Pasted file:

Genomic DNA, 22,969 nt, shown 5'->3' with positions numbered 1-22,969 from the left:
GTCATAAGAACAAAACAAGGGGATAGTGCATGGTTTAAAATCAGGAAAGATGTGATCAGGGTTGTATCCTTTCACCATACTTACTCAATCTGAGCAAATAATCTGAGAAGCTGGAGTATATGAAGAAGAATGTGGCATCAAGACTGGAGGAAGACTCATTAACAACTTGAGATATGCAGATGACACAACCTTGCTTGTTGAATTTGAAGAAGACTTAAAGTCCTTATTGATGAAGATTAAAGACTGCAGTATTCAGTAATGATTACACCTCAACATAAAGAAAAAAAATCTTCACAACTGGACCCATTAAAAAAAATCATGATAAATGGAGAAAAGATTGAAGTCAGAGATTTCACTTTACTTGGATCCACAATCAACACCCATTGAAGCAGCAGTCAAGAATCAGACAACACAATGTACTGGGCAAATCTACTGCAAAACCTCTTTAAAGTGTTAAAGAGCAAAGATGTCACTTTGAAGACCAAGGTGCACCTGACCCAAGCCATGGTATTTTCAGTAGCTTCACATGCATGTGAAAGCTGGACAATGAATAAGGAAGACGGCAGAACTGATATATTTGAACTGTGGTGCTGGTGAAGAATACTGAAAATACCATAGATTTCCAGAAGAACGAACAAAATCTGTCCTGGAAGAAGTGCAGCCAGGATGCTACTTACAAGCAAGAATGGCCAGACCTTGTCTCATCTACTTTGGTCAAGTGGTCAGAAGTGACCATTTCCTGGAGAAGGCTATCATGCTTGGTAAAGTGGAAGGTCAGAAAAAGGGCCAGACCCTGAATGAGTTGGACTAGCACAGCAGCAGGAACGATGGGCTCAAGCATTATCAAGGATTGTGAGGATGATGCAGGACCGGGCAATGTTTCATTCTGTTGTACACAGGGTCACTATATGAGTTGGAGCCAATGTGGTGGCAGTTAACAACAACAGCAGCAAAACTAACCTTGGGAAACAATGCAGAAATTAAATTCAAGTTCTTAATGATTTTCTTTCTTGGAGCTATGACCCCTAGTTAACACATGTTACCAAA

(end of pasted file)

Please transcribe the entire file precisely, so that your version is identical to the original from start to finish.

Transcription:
Genomic DNA, 22,969 nt, shown 5'->3' with positions numbered 1-22,969 from the left:
GTCATAAGAACAAAACAAGGGGATAGTGCATGGTTTAAAATCAGGAAAGATGTGATCAGGGTTGTATCCTTTCACCATACTTACTCAATCTGAGCAAATAATCTGAGAAGCTGGAGTATATGAAGAAGAATGTGGCATCAAGACTGGAGGAAGACTCATTAACAACTTGAGATATGCAGATGACACAACCTTGCTTGTTGAATTTGAAGAAGACTTAAAGTCCTTATTGATGAAGATTAAAGACTGCAGTATTCAGTAATGATTACACCTCAACATAAAGAAAAAAAATCTTCACAACTGGACCCATTAAAAAAAATCATGATAAATGGAGAAAAGATTGAAGTCAGAGATTTCACTTTACTTGGATCCACAATCAACACCCATTGAAGCAGCAGTCAAGAATCAGACAACACAATGTACTGGGCAAATCTACTGCAAAACCTCTTTAAAGTGTTAAAGAGCAAAGATGTCACTTTGAAGACCAAGGTGCACCTGACCCAAGCCATGGTATTTTCAGTAGCTTCACATGCATGTGAAAGCTGGACAATGAATAAGGAAGACGGCAGAACTGATATATTTGAACTGTGGTGCTGGTGAAGAATACTGAAAATACCATAGATTTCCAGAAGAACGAACAAAATCTGTCCTGGAAGAAGTGCAGCCAGGATGCTACTTACAAGCAAGAATGGCCAGACCTTGTCTCATCTACTTTGGTCAAGTGGTCAGAAGTGACCATTTCCTGGAGAAGGCTATCATGCTTGGTAAAGTGGAAGGTCAGAAAAAGGGCCAGACCCTGAATGAGTTGGACTAGCACAGCAGCAGGAACGATGGGCTCAAGCATTATCAAGGATTGTGAGGATGATGCAGGACCGGGCAATGTTTCATTCTGTTGTACACAGGGTCACTATATGAGTTGGAGCCAATGTGGTGGCAGTTAACAACAACAGCAGCAAAACTAACCTTGGGAAACAATGCAGAAATTAAATTCAAGTTCTTAATGATTTTCTTTCTTGGAGCTATGACCCCTAGTTAACACATGTTACCAAA